Tammy Baldwin led the “messaging” effort aimed at stopping Trump’s expansion of bare-bones health-insurance plans.
Photo: Alex Wong/Getty Images
The Republicans, who control Congress but struggle to get much done, are famed for their promotion of “messaging” bills that don’t change anything. This bills are basically vehicles for advancing their party’s messaging and putting Democrats on the spot. Recent examples include the “Tax Cut 2.0” bill which never had a chance of being enacted, and a measure to abolish ICE when was purely intended to make Democrats either embrace a controversial proposal or offend elements of their base (it didn’t work).
Senate Democrats turned the tables today with a resolution that would have canceled a Trump regulation greatly expanding the availability of short-term health-insurance plans that are exempt from the requirements of the Affordable Care Act — including, most importantly, coverage of preexisting conditions, the very popular requirement that Republicans are trying to pretend they favor even as they oppose Obamacare. The regulation in question, finalized on August 1, was succinctly described by Robert Pear at the time:
The Trump administration issued a final rule on Wednesday that clears the way for the sale of many more health insurance policies that do not comply with the Affordable Care Act and do not have to cover prescription drugs, maternity care or people with pre-existing medical conditions.
President Trump has said that he believes that the new “short-term, limited-duration insurance” could help millions of people who do not want or need comprehensive health insurance providing the full range of benefits required by the health law.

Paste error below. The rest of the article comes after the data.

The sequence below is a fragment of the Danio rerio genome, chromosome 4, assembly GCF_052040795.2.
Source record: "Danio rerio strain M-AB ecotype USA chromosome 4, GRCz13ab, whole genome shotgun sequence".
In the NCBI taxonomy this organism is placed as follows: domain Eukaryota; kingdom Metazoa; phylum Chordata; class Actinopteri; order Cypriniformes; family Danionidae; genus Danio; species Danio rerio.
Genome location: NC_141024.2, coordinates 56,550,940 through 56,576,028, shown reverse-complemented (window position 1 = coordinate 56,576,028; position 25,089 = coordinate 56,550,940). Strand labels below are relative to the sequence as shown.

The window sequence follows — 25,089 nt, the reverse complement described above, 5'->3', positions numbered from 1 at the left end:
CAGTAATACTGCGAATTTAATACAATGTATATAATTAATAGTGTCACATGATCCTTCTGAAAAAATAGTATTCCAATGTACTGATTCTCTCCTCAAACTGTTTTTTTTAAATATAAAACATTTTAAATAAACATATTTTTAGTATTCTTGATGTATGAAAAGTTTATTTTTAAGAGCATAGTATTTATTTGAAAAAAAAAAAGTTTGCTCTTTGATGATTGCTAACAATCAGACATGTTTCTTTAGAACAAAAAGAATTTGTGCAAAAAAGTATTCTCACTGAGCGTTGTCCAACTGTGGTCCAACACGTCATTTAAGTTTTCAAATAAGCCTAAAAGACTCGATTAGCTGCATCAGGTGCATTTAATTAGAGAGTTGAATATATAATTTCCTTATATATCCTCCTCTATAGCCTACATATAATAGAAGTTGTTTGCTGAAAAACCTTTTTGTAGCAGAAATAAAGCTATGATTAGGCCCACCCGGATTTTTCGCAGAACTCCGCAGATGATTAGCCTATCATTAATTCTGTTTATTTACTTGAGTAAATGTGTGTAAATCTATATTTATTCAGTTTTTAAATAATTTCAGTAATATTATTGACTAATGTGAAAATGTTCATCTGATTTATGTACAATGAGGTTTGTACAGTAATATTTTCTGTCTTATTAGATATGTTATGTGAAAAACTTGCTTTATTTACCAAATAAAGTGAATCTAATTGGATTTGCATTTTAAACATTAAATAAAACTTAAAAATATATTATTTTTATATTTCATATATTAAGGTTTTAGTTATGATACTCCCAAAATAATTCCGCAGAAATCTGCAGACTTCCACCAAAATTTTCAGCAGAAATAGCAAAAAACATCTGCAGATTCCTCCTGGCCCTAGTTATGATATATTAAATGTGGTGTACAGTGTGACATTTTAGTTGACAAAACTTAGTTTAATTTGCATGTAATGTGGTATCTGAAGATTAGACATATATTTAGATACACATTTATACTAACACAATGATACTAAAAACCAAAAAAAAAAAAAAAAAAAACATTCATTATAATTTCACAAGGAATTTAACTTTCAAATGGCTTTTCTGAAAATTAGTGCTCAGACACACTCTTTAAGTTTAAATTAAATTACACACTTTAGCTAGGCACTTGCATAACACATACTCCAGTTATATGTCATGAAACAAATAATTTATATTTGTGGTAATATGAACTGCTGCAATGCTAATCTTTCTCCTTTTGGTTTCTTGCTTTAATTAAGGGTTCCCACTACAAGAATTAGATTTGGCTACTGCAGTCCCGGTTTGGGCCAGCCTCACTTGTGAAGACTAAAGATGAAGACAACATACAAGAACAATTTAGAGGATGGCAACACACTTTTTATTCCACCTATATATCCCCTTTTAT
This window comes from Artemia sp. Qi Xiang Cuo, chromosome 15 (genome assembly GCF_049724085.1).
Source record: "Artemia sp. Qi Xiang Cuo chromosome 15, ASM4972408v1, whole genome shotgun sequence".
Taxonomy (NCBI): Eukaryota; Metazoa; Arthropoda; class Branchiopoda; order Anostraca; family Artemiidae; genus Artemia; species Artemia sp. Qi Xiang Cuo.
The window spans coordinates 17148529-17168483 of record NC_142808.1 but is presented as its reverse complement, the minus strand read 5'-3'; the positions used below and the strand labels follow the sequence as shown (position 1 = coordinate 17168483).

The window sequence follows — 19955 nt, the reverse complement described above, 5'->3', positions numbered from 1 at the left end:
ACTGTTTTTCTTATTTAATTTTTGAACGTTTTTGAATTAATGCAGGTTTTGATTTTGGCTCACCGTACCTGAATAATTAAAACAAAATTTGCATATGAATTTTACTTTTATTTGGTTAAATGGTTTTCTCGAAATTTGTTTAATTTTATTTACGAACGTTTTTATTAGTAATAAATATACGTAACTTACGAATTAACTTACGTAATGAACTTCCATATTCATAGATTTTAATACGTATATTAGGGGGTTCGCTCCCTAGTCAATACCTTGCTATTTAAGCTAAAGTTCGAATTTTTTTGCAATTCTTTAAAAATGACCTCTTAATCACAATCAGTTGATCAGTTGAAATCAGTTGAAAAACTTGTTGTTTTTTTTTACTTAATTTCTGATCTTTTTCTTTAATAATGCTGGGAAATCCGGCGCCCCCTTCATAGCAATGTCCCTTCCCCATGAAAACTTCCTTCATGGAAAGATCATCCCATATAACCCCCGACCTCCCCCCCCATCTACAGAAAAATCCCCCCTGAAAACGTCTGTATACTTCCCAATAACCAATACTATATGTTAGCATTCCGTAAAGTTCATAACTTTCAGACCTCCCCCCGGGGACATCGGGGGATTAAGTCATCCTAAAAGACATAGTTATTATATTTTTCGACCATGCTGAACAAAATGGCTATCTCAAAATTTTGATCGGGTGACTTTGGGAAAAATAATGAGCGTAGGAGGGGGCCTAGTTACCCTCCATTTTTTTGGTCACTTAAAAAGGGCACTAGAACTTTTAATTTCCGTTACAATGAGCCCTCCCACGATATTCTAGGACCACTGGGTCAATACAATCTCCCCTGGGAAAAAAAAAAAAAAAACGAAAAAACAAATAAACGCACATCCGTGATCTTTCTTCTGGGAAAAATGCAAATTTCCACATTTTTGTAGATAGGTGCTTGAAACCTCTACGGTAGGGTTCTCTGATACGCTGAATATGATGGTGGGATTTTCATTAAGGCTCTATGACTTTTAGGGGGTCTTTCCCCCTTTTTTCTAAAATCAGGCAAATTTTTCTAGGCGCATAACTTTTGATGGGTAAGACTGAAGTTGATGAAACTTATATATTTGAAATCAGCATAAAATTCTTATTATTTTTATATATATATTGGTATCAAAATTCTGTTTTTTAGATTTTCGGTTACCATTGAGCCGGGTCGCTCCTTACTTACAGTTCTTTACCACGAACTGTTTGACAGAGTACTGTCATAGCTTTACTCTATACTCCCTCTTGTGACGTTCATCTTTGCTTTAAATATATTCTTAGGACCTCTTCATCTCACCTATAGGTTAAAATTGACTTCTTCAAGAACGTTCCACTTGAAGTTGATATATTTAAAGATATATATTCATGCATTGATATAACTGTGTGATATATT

The new plans will provide “much less expensive health care at a much lower price,” Mr. Trump said. The prices may be lower because the benefits will be fewer, and insurers do not have to cover pre-existing conditions or the people who have them.
Democrats are fond of calling these plans “junk insurance” — the kind of insurance that made health-care reform necessary in the first place. And with Republicans on the defensive about preexisting conditions (thanks to the lawsuits they’ve backed aimed at killing Obamacare), Senate Democrats took a page out of the Republican playbook by pursuing a disapproval of the Trump regulation under the provisions of the Congressional Review Act, which the GOP used to kill a batch of regulations the Obama administration promulgated late in his presidency. CRA also provides a way to force resolutions of disapproval past hostile Senate committees through a discharge petition that brings such measures straight to the floor if 30 senators sign on. With every Democrat onboard, Tammy Baldwin’s resolution got its floor vote. And while it failed to get a majority (only Susan Collins crossed the aisle to support it), and would have died in the House in any event, it did accomplish its “messaging” purpose. For one thing, the effort triggered an explicit, written Trump veto threat — the first of his presidency. For another, it allowed Democrats to explain what these wonderful cost-saving policies — which Trump would allow to stay in place for up to three full years — really meant:
“These plans are cheap for a reason,” Baldwin said in a floor speech before the vote. “They do not have to provide essential health benefits like hospitalization, prescription drugs and maternity care.”
Baldwin pointed to one plan sold in her state that she said does not cover hospital care on a Friday or Saturday.
“So, it will just be your bad luck if you happen to get sick and need health care on the weekend,” she said.
With Democrats pressing their advantage on health-care policy all over the country in the run-up to the midterm elections in November, this symbolic measure had some very real political value.